Today’s Top Stories from GFI: U.S. government shutdown delays automatic tax information sharing

 

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Reaction: government shutdown delays automatic tax information sharing
The Guardian Professional Development Network, October 16, 2013

By Clark Gascoigne

One of the biggest advancements in curtailing illicit financial flows to date is the US Foreign Account Tax Compliance Act (Fatca) signed into law in March 2010. The law required foreign financial institutions to report to the US government information on all of their US clients. Almost immediately, foreign governments demanded the same from the United States, leading to a flurry of intergovernmental agreements between the US and foreign nations — many of them developing countries — establishing a system of automatic exchange of tax information.

In order for the law to work effectively, and in order for developing nations to benefit from it, each of these intergovernmental agreements needs to be negotiated and signed both by US treasury department officials and by their foreign counterparts. Unfortunately, with the US government shutdown for more than two weeks, those treasury department officials are unable to do their jobs.

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Swiss sign pact to share black money info with India, others
The Hindustan Times, October 15, 2013

The famed wall of secrecy around Swiss banks has crumbled, with Switzerland signing an international agreement on fighting tax evasion – a move that will allow India and other countries access to information on concealed illicit money.

Switzerland agreed to exchange information and provide assistance in tax matters after it signed the Organisation for Economic Cooperation and Development’s (OECD) Multilateral Convention on Mutual Administrative Assistance in Tax Matters on Tuesday. India is among the 58 signatories of the convention.

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Of tax havens and development: How to put an end to illicit financial flows
Devex (Op-Ed), October 16, 2013

By Eva Donelli

Tax avoidance by companies in the European Union is costing developing countries billions of dollars in lost tax revenues each year. That is the conclusion of a report launched by CONCORD, the European non-governmental organization confederation.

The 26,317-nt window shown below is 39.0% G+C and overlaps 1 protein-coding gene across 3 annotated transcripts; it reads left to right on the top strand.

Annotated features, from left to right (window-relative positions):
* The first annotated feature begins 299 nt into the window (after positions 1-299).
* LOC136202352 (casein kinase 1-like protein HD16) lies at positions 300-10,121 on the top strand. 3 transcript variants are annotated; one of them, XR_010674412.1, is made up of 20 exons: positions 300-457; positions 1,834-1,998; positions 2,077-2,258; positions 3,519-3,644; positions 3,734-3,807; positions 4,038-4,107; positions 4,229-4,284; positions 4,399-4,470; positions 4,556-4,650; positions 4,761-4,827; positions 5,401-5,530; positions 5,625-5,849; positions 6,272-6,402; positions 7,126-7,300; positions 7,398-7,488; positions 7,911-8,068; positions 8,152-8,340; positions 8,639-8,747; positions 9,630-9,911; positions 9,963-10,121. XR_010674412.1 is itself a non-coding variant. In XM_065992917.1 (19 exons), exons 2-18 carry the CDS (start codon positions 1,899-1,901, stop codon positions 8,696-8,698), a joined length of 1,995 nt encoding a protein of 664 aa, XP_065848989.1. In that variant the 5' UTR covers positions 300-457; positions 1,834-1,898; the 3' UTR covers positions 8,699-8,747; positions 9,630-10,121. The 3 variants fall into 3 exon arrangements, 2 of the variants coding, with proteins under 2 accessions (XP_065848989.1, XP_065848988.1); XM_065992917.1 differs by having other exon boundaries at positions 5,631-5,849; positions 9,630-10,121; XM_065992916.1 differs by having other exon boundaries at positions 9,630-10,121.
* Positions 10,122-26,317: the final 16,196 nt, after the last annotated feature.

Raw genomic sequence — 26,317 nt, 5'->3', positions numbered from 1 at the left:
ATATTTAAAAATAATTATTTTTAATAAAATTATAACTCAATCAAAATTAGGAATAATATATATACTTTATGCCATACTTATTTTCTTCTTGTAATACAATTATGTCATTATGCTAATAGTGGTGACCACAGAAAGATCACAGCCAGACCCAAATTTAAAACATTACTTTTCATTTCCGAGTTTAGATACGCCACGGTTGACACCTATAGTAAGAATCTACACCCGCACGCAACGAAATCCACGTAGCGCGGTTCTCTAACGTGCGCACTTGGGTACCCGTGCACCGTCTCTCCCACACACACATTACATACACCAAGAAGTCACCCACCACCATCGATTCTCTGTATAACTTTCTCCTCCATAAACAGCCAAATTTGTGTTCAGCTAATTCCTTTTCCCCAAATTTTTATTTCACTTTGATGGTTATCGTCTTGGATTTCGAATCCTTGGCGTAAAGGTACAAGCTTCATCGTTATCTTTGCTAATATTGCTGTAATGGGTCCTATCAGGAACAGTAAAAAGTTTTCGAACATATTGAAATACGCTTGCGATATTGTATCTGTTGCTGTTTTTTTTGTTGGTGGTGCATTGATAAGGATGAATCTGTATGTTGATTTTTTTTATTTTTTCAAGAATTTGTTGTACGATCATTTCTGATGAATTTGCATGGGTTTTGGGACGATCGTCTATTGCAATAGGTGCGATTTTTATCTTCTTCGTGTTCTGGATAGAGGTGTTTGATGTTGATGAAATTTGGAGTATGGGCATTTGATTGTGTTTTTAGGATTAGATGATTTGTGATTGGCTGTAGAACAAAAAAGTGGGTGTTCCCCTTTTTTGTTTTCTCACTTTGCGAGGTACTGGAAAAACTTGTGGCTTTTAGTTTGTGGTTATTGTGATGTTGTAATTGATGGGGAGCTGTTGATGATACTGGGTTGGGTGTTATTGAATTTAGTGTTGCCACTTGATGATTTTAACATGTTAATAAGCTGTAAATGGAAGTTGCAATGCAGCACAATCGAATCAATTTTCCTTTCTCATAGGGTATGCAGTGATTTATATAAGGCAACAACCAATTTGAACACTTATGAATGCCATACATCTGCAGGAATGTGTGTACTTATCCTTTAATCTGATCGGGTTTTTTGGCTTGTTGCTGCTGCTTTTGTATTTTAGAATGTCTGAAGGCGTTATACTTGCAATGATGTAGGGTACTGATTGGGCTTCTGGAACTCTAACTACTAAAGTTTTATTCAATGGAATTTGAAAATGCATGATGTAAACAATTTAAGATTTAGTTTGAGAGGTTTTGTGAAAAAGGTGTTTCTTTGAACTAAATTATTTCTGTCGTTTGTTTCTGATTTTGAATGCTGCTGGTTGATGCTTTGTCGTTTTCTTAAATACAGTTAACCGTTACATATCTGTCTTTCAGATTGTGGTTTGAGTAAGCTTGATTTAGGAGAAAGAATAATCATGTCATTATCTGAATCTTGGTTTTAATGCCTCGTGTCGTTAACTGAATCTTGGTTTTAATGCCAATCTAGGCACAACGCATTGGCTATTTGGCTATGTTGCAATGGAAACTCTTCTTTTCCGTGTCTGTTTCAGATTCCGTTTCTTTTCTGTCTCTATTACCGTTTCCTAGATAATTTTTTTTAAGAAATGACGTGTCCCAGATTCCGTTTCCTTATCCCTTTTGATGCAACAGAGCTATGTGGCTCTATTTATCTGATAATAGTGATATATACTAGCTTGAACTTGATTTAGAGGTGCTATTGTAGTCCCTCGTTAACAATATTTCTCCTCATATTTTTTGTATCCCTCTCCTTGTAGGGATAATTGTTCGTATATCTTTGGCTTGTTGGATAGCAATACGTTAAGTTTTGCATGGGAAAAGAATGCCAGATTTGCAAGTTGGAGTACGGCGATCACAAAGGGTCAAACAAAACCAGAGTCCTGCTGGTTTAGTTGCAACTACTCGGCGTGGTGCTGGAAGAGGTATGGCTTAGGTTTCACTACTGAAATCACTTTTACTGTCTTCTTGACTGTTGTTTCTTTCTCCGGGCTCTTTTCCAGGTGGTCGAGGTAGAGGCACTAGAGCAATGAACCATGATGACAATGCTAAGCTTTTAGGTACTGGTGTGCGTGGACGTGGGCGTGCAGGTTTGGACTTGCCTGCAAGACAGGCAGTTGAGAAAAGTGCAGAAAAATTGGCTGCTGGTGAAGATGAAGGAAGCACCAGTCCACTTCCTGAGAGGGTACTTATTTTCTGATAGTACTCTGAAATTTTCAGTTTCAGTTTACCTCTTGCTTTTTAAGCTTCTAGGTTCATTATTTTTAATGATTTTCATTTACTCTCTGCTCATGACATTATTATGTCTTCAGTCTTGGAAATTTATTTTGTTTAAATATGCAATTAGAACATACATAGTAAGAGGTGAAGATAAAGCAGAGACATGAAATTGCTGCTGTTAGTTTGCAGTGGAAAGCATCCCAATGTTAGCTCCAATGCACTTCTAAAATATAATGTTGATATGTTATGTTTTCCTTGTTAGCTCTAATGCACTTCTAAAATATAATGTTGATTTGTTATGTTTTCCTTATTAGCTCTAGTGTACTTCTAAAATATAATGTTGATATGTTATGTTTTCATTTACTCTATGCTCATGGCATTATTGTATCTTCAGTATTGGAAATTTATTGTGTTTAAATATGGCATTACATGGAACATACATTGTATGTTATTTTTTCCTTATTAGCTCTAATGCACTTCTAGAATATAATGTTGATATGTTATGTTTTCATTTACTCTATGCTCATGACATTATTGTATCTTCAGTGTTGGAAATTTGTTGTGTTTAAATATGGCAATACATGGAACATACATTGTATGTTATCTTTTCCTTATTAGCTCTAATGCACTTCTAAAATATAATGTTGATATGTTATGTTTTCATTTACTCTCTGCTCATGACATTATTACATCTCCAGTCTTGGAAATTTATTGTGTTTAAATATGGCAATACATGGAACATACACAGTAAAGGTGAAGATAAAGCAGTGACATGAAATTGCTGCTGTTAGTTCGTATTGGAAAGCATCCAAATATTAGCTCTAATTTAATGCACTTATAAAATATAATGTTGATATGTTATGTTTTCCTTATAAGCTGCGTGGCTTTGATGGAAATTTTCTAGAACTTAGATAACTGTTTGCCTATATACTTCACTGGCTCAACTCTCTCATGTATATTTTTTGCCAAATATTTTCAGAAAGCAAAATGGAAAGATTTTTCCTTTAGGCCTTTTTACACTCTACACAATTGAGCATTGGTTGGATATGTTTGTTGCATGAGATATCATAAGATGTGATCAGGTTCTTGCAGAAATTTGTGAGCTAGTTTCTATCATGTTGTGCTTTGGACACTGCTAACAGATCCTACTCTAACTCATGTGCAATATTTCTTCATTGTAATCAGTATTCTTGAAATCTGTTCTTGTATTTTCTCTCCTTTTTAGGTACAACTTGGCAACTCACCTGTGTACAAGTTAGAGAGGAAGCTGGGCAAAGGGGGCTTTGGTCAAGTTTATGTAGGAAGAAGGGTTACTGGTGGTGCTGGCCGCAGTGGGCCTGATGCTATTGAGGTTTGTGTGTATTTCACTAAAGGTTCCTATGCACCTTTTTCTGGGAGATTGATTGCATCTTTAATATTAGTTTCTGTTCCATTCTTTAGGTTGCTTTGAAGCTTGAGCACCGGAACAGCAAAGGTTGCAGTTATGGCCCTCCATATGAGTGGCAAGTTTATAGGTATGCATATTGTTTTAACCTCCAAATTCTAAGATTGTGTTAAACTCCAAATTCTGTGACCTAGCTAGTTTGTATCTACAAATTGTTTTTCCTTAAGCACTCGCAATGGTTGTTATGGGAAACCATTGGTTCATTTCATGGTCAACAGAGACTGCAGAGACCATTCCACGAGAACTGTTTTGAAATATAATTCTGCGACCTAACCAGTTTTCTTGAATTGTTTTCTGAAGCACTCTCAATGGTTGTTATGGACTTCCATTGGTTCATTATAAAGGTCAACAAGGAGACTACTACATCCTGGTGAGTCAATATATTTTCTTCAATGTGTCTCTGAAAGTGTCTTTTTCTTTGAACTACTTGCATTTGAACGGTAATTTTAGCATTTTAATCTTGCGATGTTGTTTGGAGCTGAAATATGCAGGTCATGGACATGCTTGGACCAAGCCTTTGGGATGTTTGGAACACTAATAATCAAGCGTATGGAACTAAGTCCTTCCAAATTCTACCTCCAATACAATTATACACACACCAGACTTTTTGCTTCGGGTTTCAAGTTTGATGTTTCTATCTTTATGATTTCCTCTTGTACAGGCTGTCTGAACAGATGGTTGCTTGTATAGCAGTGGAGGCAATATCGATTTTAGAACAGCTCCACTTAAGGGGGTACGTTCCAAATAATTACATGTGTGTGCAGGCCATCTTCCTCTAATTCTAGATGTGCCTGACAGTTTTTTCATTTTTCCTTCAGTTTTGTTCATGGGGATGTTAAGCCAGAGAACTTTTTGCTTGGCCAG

The report finds that in developing countries, between $859 billion and $1.138 trillion of illicit financial flows escaped developing countries in 2010 alone.

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Tax Evasion and Tax Avoidance

Ireland closes loopholes that led to tax haven allegations
The Guardian, October 15, 2013

By Henry McDonald

Ireland’s finance minister has pledged to crackdown on “stateless” multinational companies who use addresses in the republic to avoid paying tax in their home countries.

The Irish government has come under repeated fire this year from tax campaigners to tie up loopholes that some claim have turned Ireland into a tax haven for transnational corporations such as Apple and Facebook.

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Levin-McCain Statement on Ireland’s Decision to Reform its Tax Rules
Senator Carl Levin Press Release, October 15, 2013

WASHINGTON – Sens. Carl Levin, D-Mich., and John McCain, R-Ariz., chairman and ranking member, respectively, of the Permanent Subcommittee on Investigations, released the following statement on Ireland’s announcement [PDF] that it would reform tax rules that had allowed U.S.-based multinational companies to avoid paying billions of dollars in U.S. income taxes.

Levin and McCain held a May 2013 Subcommittee hearing that examined offshore profit shifting and tax avoidance by Apple using three Irish subsidiaries that claimed they were not tax residents anywhere.

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Swiss to sign last rites for banking secrecy: OECD
AFP, October 15, 2013